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Sunday, 21 April, 2002, 14:36 GMT 15:36 UK
'Food runs out' in Bethlehem church
Israeli soldiers near Church of the Nativity
The church remains heavily surrounded by Israeli troops
Around 250 Palestinians besieged in Bethlehem's Church of the Nativity say they have run out of food after nearly three weeks surrounded by Israeli forces.

"There is no food left in the church now for the Palestinians or the monks and nuns," said Franciscan priest Reverend Ibrahim Faltas.

Palestinian woman and her family wait for a chance to cross the street
The tight blockade on Bethlehem will continue, Israel says
  • Compound covers 12,000 square metres
  • Originally erected in the 4th century, but destroyed
  • Current church built in 6th century
  • Star marks Jesus Christ's birthplace

    See also:   Church with a turbulent history

  • Some of those inside the 1,700-year-old holy site are reported to be considering suicide as conditions inside deteriorate.

    In his Sunday sermon, Pope John Paul II said events at the church had been characterised by "clashes, blackmail and an intolerable exchange of accusations".

    Palestinians in the church and negotiators trying to end the stand-off say there is no running water, intermittent electricity and a body decaying in a cave below the church, traditionally held to mark the birthplace of Jesus Christ.

    Disagreements were also reported on Saturday between those barricaded inside the church, who include civilians, around 40 priests and nuns, and 30 Palestinians who the Israeli army says are wanted militants from Hamas, Islamic Jihad and Yasser Arafat's Fatah movement.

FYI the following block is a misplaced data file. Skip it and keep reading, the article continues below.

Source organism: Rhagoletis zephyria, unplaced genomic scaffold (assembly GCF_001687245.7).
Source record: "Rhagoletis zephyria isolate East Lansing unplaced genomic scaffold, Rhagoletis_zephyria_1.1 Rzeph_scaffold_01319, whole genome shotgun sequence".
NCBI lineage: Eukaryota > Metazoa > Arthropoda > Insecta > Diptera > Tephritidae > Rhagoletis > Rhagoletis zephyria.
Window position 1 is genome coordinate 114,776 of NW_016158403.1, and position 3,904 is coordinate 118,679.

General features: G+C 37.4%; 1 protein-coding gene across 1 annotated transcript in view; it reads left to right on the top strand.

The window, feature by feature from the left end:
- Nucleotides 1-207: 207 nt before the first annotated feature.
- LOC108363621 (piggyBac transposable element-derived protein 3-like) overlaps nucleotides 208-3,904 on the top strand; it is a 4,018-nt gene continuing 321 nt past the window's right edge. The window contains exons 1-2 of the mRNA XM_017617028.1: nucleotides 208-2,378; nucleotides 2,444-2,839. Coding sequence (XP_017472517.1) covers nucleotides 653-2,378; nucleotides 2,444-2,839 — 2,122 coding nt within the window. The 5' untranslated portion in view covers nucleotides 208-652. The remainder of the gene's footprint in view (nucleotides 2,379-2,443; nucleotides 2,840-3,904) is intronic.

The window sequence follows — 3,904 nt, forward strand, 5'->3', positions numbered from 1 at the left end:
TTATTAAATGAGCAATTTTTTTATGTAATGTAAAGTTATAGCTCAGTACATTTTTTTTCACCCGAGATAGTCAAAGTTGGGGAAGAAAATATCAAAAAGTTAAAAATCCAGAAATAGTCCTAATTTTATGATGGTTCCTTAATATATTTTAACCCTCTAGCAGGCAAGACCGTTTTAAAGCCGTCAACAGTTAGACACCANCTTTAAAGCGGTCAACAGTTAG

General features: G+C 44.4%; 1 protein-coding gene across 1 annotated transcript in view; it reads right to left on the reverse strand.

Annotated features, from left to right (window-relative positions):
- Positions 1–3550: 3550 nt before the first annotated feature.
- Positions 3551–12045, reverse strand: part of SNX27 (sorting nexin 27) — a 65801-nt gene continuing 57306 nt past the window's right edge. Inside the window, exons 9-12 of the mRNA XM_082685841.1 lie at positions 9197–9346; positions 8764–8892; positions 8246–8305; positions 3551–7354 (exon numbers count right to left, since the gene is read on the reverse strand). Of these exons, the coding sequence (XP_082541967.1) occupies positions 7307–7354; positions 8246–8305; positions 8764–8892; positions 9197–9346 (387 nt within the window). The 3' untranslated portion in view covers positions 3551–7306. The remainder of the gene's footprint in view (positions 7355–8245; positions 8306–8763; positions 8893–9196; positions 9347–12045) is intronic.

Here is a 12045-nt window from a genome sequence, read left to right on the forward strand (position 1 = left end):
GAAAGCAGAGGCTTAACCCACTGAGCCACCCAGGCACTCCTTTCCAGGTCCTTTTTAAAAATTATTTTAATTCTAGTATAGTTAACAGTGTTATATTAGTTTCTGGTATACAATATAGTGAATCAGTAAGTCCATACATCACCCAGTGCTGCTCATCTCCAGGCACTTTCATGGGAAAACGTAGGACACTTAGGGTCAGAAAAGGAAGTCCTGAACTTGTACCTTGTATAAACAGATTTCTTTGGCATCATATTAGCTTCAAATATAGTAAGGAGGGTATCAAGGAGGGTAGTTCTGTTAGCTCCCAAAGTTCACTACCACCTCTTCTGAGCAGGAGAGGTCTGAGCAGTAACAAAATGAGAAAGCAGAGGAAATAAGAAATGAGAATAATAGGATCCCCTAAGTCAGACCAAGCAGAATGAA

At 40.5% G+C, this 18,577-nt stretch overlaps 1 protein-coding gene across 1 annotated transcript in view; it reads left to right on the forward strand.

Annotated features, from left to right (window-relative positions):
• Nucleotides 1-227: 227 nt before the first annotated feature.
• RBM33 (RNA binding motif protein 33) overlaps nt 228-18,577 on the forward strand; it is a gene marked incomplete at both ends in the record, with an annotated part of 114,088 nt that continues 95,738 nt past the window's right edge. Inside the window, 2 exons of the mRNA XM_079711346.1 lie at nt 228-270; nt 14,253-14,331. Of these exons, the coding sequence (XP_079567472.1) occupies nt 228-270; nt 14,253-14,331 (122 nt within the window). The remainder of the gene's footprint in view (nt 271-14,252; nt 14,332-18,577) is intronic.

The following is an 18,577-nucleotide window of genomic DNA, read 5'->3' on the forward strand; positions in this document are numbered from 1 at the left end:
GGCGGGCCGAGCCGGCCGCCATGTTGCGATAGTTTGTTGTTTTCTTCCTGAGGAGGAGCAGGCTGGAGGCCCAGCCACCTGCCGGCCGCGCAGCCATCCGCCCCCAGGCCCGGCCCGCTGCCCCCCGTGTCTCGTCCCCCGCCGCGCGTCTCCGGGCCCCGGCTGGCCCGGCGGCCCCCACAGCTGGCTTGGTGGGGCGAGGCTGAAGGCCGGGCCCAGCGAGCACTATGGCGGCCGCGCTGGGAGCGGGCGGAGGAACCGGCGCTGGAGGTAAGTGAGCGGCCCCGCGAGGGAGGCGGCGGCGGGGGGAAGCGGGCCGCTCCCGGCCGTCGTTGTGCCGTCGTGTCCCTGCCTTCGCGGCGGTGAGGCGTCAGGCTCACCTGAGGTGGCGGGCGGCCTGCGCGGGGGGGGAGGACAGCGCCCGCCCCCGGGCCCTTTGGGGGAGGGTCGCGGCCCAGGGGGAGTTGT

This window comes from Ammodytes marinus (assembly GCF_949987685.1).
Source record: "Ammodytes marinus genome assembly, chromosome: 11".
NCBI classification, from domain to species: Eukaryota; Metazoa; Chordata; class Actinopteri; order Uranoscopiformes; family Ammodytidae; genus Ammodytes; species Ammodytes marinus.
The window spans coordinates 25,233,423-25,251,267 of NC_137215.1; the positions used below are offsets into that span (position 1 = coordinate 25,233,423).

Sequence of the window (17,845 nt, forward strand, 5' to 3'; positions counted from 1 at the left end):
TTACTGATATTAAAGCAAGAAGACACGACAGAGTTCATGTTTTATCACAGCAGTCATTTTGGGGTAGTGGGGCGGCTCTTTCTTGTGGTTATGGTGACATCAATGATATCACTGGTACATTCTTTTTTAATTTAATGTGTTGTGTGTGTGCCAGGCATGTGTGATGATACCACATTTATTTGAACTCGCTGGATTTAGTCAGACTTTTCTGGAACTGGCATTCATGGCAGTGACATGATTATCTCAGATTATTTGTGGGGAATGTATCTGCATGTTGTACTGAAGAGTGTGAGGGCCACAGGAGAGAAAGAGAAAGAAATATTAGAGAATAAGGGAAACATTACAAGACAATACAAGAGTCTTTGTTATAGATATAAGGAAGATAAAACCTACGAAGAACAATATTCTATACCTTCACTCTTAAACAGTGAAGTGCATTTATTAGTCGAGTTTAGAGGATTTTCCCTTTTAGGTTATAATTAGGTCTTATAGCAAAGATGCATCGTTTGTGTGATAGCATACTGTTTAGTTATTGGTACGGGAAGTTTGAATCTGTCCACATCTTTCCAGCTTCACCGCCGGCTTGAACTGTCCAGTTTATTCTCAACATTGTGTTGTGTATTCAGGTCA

A Palestinian policeman inside the church said soldiers had been blocking supplies of food and medical supplies to the church complex.

    "We were living on rice and spaghetti and now it's almost gone. There's no salt. We're mostly on water," he told Reuters news agency by mobile telephone on Saturday.

    An Israeli military spokesman told Reuters the army was continuing to give food to Red Cross workers, who were taking it into the church.

    'Troops boost'

    But those inside the church said the army had dropped leaflets over the wall in plastic bottles which read: "We know you are without food".

    Flares above Church of the Nativity
    "Think well and decide about your life," they said the Arabic language leaflets, signed by the Israeli Defence Force leadership, said.

    A policeman inside the church told Reuters the Israelis had been boosting the number of troops ringing the church.

    But the Israelis denied stepping up their operations, which have involved blasting the building with ear-splitting screeches, flares and smoke bombs and firing at the church bell.

    Bethlehem Mayor Hanna Nasser said earlier high-level talks involving European, US and Vatican officials on ending the stand-off at one of Christianity's holiest sites were going on.

    On Saturday, Bethlehem Mayor Hanna Nasser told Reuters that high level negotiations involving European, US and Vatican officials were continuing on Saturday.

    But the BBC's Jonny Dymond in Bethlehem says no progress has been made.

    The BBC's Jonny Dymond reports from Bethlehem
    "There is something of a PR game being played out"
    Israeli government spokesman Avi Pazner
    "It is a pity that they have been holding out for so many days"
    See also:

    19 Apr 02 | Middle East
    Hamas leader held in Bethlehem
    18 Apr 02 | From Our Own Correspondent
    Stand-off in the 'city of peace'
    17 Apr 02 | Middle East
    Backpackers baffled by Bethlehem siege
    13 Apr 02 | Middle East
    Palestinian 'shot dead' in Bethlehem
    08 Apr 02 | Middle East
    Vatican outrage over church siege
    08 Apr 02 | Middle East
    In pictures: Bethlehem's woes
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